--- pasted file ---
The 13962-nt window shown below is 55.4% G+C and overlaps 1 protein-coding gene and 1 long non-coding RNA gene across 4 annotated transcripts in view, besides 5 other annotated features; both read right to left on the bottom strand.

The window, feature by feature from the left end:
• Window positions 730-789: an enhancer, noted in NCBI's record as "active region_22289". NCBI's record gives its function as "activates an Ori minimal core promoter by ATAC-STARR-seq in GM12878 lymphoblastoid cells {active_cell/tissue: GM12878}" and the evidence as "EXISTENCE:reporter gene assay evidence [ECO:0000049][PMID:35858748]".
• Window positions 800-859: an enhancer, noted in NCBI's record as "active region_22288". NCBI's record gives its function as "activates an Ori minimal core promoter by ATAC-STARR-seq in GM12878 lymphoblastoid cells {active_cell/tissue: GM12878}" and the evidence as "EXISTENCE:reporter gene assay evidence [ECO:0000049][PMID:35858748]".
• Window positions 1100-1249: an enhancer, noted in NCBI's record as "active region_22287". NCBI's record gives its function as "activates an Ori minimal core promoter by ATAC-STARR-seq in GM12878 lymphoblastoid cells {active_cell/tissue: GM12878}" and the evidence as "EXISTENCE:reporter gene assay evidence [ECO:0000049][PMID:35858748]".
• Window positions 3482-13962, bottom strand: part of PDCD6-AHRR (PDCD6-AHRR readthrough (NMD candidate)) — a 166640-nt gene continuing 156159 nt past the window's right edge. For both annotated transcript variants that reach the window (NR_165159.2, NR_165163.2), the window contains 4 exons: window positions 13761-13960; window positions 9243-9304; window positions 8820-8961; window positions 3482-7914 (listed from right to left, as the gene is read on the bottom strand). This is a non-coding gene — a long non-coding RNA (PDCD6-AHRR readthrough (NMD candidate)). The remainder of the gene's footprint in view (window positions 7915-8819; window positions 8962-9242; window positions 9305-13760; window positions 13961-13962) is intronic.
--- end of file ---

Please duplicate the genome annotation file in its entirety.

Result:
The 13962-nt window shown below is 55.4% G+C and overlaps 1 protein-coding gene and 1 long non-coding RNA gene across 4 annotated transcripts in view, besides 5 other annotated features; both read right to left on the bottom strand.

The window, feature by feature from the left end:
• Window positions 730-789: an enhancer, noted in NCBI's record as "active region_22289". NCBI's record gives its function as "activates an Ori minimal core promoter by ATAC-STARR-seq in GM12878 lymphoblastoid cells {active_cell/tissue: GM12878}" and the evidence as "EXISTENCE:reporter gene assay evidence [ECO:0000049][PMID:35858748]".
• Window positions 800-859: an enhancer, noted in NCBI's record as "active region_22288". NCBI's record gives its function as "activates an Ori minimal core promoter by ATAC-STARR-seq in GM12878 lymphoblastoid cells {active_cell/tissue: GM12878}" and the evidence as "EXISTENCE:reporter gene assay evidence [ECO:0000049][PMID:35858748]".
• Window positions 1100-1249: an enhancer, noted in NCBI's record as "active region_22287". NCBI's record gives its function as "activates an Ori minimal core promoter by ATAC-STARR-seq in GM12878 lymphoblastoid cells {active_cell/tissue: GM12878}" and the evidence as "EXISTENCE:reporter gene assay evidence [ECO:0000049][PMID:35858748]".
• Window positions 3482-13962, bottom strand: part of PDCD6-AHRR (PDCD6-AHRR readthrough (NMD candidate)) — a 166640-nt gene continuing 156159 nt past the window's right edge. For both annotated transcript variants that reach the window (NR_165159.2, NR_165163.2), the window contains 4 exons: window positions 13761-13960; window positions 9243-9304; window positions 8820-8961; window positions 3482-7914 (listed from right to left, as the gene is read on the bottom strand). This is a non-coding gene — a long non-coding RNA (PDCD6-AHRR readthrough (NMD candidate)). The remainder of the gene's footprint in view (window positions 7915-8819; window positions 8962-9242; window positions 9305-13760; window positions 13961-13962) is intronic.